Platelet Redox Balance in Diabetic Patients With Hypertension Improved by n-3 Fatty Acids

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Patients with type 2 diabetes mellitus (T2DM) are at increased risk of developing cardiovascular disease, largely as a result of defective production of cardioprotective nitric oxide and a concomitant rise in oxidative stress. Dietary interventions that could reverse this trend would be extremely beneficial. Here we investigated whether dietary n-3 polyunsaturated fatty acid (n-3 PUFA) supplementation positively affected platelet nitroso-redox imbalance.


We randomized hypertensive T2DM patients (T2DM HT; n = 22) and age-and-sex matched hypertensive study participants without diabetes (HT alone; n = 23) in a double-blind, crossover fashion to receive 8 weeks of n-3 PUFAs (1.8 g eicosapentaenoic acid and 1.5 g docosahexaenoic acid) or identical olive oil capsules (placebo), with an intervening 8-week washout period. Platelet nitrite and superoxide were measured and compared before and after treatment; 8-isoprostane was determined by ELISA and subcellular compartmentalization of the NAD(P)H oxidase subunit p47-phox examined by Western blotting.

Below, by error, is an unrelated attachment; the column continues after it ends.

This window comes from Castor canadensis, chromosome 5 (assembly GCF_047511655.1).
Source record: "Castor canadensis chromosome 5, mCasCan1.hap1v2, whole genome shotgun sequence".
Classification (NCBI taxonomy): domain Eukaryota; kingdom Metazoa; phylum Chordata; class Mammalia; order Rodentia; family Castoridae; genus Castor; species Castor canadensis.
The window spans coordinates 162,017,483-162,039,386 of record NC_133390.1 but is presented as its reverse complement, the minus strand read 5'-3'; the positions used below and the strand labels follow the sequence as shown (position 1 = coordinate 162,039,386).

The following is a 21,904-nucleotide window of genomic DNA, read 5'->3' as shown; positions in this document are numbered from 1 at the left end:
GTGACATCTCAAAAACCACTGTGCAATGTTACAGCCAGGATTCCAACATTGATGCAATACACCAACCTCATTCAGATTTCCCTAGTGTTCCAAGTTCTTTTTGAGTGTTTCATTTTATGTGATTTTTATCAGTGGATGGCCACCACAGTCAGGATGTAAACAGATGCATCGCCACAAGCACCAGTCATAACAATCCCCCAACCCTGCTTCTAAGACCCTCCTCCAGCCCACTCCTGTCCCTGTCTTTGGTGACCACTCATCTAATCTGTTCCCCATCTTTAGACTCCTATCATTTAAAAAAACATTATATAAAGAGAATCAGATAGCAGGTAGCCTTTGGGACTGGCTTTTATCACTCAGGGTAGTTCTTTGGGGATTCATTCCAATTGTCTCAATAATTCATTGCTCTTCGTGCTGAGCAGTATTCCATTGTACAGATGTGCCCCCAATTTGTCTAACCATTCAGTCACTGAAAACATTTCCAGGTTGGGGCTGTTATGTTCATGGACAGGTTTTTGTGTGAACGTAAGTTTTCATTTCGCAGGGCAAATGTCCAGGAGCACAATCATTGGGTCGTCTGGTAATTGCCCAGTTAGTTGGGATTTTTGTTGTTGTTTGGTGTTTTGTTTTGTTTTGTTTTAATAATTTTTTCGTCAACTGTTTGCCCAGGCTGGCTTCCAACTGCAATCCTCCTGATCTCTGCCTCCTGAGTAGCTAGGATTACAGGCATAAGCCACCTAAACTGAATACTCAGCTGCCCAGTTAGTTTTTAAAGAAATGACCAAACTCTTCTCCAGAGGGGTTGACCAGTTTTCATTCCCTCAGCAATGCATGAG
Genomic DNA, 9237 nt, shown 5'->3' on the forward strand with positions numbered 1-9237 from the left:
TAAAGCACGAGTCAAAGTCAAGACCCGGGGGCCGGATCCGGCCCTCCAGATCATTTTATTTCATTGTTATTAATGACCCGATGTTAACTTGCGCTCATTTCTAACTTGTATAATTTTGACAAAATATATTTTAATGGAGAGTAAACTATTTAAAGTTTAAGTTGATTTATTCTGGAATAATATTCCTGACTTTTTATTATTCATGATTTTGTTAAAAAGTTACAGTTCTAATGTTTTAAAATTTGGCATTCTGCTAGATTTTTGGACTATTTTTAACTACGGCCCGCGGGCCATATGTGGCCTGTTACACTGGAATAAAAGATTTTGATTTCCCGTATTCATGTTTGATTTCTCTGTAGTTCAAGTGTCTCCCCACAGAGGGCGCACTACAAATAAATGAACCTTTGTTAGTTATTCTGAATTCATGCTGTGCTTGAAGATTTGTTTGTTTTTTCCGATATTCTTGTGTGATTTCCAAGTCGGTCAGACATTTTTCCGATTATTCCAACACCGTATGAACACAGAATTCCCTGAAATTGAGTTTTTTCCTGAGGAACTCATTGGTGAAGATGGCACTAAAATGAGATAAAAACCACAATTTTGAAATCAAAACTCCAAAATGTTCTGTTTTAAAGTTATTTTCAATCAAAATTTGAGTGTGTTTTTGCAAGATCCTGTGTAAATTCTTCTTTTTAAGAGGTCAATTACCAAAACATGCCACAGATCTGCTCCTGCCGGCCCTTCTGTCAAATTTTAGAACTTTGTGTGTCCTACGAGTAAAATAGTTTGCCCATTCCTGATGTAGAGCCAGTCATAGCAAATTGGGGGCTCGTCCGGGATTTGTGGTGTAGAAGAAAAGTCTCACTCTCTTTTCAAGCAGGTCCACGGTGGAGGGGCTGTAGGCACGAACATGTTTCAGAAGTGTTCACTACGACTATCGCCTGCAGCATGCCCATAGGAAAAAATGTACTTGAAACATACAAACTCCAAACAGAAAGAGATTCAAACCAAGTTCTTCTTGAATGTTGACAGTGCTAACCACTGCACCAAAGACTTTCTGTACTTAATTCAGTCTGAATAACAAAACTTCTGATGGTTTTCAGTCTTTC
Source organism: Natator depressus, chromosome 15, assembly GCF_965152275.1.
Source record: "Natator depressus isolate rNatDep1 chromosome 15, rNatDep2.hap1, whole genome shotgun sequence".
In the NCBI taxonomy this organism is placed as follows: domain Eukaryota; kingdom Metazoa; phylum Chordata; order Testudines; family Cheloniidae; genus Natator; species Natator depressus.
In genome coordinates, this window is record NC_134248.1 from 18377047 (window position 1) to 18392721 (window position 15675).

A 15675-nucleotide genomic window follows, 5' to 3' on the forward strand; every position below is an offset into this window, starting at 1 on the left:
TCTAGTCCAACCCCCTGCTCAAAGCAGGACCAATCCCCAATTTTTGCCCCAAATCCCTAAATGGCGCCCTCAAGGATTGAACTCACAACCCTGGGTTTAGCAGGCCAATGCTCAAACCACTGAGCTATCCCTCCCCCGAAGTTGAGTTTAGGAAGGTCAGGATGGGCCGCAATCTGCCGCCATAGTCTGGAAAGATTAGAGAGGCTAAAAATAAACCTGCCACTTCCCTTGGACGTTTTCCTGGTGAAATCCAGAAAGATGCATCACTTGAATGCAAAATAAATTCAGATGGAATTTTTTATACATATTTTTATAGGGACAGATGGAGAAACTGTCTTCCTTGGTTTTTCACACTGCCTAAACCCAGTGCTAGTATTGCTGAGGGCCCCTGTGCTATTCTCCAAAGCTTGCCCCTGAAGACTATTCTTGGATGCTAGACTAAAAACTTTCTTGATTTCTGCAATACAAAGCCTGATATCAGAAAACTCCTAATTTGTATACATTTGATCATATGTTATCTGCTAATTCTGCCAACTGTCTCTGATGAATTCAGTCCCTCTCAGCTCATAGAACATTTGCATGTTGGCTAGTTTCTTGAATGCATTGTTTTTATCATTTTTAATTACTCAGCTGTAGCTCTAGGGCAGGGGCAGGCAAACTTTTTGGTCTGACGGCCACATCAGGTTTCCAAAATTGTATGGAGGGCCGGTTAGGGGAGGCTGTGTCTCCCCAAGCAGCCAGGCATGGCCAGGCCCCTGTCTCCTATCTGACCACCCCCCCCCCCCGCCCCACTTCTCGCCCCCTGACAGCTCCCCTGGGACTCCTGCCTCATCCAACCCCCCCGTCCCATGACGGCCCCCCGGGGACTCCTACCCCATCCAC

The n-3 PUFA supplementation reduced 8-isoprostane and superoxide levels in platelets from T2DM HT, but not HT alone, participants, without effect on nitrite production. This coincided with a significant decrease in p47-phox membrane localization and a similar reduction in superoxide to that achieved with apocynin. At baseline, a subcohort of T2DM HT and HT alone participants showed evidence of nitric oxide synthase (NOS)–derived superoxide production, indicating defective enzymatic activity. This was reversed significantly in T2DM HT participants after treatment, demonstrating improved NOS function.


Our finding that n-3 PUFAs diminish platelet superoxide production in T2DM HT patients in vivo suggests a therapeutic role for these agents in reducing the vascular-derived oxidative stress associated with diabetes.

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